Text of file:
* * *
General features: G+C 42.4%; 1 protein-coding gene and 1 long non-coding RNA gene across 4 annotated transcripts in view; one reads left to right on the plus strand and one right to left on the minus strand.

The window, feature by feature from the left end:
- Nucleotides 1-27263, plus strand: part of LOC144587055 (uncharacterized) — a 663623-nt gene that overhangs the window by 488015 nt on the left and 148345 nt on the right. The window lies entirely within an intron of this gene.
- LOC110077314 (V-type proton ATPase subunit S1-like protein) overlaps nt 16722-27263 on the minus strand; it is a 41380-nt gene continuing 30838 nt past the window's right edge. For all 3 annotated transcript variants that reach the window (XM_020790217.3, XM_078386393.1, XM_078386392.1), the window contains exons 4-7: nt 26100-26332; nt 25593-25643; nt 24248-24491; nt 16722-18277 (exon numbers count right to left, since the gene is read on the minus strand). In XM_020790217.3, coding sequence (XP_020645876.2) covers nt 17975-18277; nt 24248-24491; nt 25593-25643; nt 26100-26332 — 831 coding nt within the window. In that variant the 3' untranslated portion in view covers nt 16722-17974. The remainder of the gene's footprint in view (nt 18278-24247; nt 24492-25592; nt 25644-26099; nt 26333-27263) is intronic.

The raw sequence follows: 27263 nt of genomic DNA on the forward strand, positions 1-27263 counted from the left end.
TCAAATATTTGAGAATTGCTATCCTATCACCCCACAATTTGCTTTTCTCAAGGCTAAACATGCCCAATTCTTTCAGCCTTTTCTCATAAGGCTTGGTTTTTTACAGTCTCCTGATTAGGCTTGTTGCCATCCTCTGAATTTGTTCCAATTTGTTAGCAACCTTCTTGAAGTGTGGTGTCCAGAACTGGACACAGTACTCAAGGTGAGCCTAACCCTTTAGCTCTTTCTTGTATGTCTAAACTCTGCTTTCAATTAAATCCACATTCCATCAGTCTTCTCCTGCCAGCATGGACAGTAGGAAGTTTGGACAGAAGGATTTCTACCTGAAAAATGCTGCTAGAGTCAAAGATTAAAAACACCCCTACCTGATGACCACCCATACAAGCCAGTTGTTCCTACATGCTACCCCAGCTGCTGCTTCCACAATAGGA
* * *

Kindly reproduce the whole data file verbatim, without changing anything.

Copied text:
General features: G+C 42.4%; 1 protein-coding gene and 1 long non-coding RNA gene across 4 annotated transcripts in view; one reads left to right on the plus strand and one right to left on the minus strand.

The window, feature by feature from the left end:
- Nucleotides 1-27263, plus strand: part of LOC144587055 (uncharacterized) — a 663623-nt gene that overhangs the window by 488015 nt on the left and 148345 nt on the right. The window lies entirely within an intron of this gene.
- LOC110077314 (V-type proton ATPase subunit S1-like protein) overlaps nt 16722-27263 on the minus strand; it is a 41380-nt gene continuing 30838 nt past the window's right edge. For all 3 annotated transcript variants that reach the window (XM_020790217.3, XM_078386393.1, XM_078386392.1), the window contains exons 4-7: nt 26100-26332; nt 25593-25643; nt 24248-24491; nt 16722-18277 (exon numbers count right to left, since the gene is read on the minus strand). In XM_020790217.3, coding sequence (XP_020645876.2) covers nt 17975-18277; nt 24248-24491; nt 25593-25643; nt 26100-26332 — 831 coding nt within the window. In that variant the 3' untranslated portion in view covers nt 16722-17974. The remainder of the gene's footprint in view (nt 18278-24247; nt 24492-25592; nt 25644-26099; nt 26333-27263) is intronic.

The raw sequence follows: 27263 nt of genomic DNA on the forward strand, positions 1-27263 counted from the left end.
TCAAATATTTGAGAATTGCTATCCTATCACCCCACAATTTGCTTTTCTCAAGGCTAAACATGCCCAATTCTTTCAGCCTTTTCTCATAAGGCTTGGTTTTTTACAGTCTCCTGATTAGGCTTGTTGCCATCCTCTGAATTTGTTCCAATTTGTTAGCAACCTTCTTGAAGTGTGGTGTCCAGAACTGGACACAGTACTCAAGGTGAGCCTAACCCTTTAGCTCTTTCTTGTATGTCTAAACTCTGCTTTCAATTAAATCCACATTCCATCAGTCTTCTCCTGCCAGCATGGACAGTAGGAAGTTTGGACAGAAGGATTTCTACCTGAAAAATGCTGCTAGAGTCAAAGATTAAAAACACCCCTACCTGATGACCACCCATACAAGCCAGTTGTTCCTACATGCTACCCCAGCTGCTGCTTCCACAATAGGA